Patients struggle with higher drug co-pays


Have you ever heard of a tier four drugs? What you don't know can cost you perhaps money, perhaps peace of mind, maybe even your life.

Health care insurance is in crisis. It is in the news daily and there is a new twist. Now it's not the high costs confronted by the uninsured, but the high costs incurred by the well-insured.

/*Copaxone*/ can often be used to successfully treat /*multiple sclerosis*/, also known as MS.

Don Brenneman takes the drugs and actually thrives because of it. The drug, however, is not inexpensive.

"It's probably around $800, $900 dollars a month. It is an expensive drug, but on the other hand, this is why you have insurance," said Brenneman.

Thankfully for years Brenneman's /*health insurance*/ has been picking up the tab.

Then, out of the blue, a change.

"My co-pay went from zero to $40 dollars a month," said Dr. Steve Fugaro from the San Francisco Medical Society.

Nearly $500 a year, and Dr. Fugaro says some patients would consider Brenneman lucky. At times co-pays are going much higher.

"We are talking now not just about $20, or $40 or $60 dollars, but $500 or more each month for some of these medications," said Dr. Fugaro from the San Francisco Medical Society.

Dr. Fugaro is talking about so-called tier four drugs.

"Tier four is that a medical term?" asked Michael Finney.

"No, not at all. That is an insurance term. Absolutely, tier four and tier five are simply items that have been brought up and created by insurance companies," said Dr. Fugaro.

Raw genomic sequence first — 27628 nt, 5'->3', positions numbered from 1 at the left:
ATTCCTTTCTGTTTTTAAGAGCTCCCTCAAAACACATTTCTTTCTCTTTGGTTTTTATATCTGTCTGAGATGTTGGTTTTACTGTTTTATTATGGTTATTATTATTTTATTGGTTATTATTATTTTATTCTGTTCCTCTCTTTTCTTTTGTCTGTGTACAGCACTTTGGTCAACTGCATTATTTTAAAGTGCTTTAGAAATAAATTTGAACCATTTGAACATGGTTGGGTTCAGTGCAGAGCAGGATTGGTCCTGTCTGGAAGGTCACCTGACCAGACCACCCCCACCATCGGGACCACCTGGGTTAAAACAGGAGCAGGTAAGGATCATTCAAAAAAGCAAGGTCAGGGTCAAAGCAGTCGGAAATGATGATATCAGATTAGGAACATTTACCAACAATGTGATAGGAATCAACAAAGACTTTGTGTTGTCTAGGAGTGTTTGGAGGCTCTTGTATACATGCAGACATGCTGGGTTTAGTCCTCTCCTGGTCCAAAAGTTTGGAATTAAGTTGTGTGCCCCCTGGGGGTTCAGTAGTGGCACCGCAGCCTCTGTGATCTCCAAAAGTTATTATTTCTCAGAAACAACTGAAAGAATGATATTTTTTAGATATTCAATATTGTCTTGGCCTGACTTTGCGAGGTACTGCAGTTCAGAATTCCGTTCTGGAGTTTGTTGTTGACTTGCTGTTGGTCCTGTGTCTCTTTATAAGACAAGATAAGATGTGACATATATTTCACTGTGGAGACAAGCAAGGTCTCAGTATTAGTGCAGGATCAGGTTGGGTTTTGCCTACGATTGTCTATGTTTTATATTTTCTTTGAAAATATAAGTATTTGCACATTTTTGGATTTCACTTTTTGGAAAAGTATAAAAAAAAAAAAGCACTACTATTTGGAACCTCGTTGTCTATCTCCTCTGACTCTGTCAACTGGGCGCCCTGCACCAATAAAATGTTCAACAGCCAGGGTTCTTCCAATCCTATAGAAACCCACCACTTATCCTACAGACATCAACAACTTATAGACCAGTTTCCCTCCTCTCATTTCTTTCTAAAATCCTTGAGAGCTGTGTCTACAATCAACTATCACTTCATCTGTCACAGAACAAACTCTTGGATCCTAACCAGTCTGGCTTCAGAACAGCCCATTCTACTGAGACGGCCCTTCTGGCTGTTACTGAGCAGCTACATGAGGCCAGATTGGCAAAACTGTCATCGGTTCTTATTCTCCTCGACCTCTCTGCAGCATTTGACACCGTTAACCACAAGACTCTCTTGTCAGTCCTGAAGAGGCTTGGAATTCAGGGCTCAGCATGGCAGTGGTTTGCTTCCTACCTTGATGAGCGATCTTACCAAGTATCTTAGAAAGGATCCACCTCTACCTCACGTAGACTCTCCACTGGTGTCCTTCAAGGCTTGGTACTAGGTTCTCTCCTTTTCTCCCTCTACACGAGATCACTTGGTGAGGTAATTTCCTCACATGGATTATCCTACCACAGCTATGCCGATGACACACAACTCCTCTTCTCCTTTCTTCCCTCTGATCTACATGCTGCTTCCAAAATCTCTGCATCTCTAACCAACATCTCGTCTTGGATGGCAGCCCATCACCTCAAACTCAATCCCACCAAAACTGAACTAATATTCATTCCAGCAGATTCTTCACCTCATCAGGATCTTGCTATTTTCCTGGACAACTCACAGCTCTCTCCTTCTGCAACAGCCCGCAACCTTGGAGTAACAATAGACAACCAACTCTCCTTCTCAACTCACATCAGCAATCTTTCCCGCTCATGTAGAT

"So all it means is expensive," said ABC7's Michael Finney.

"Really expensive," said Dr. Fugaro.

He and his colleagues are just now learning about a health insurance action that is shifting costs from employers and insurance companies to those who are desperately ill.

Although co-pays for most drugs are remaining low, some insurance carriers are upping the cost for tier four drugs. They are expensive, but often life-saving medications.

"Almost every plan is moving towards tier four you are going to be stuck with a tax for having cancer, a tax for getting diabetes, a tax for having rheumatoid arthritis, a tax for having Parkinson's," said Jamie Court from

"The policy holders who have been most unlucky, those who got sick are now being billed for being unlucky?" asked ABC7's Michael Finney.

"That's right. This is basically a bill to the sick because they are costing the company money," said Court.

Christopher Ohman is the president and CEO of the California Association of Health Plans. He says, in concept there is nothing new, those who are sick nearly always pay more.

"You may pay $250 dollars for hospital admission and then pay 10 percent of the cost of the hospital stay but there's been a limit on how much you pay. Beyond all that, your insurance covers all the rest. That's a pretty classical way that insurance has been constructed for years now," said Ohman.

He says the problem is not with insurance providers, but with drug companies and the costs of tier four drugs.

"The problem is that the price we all have to pay for them is there is little resemblance to what it costs to make the drug in the first place, and that's what we really have to fix here," said Ohman.

They are expensive, but saddling the sickest with their cost is now raising concern in the medical community.

"Maybe someday we will have tier four and tier five illnesses, where insurance companies will say we will cover common illnesses but not those rare illnesses, they are too expensive we just can't cover them," said Dr. Fugaro.

This seems to be occurring more back east than in California. And it now appears some insurers are re-thinking their plans with some suspending the tier four charges following inquiries into the practice.

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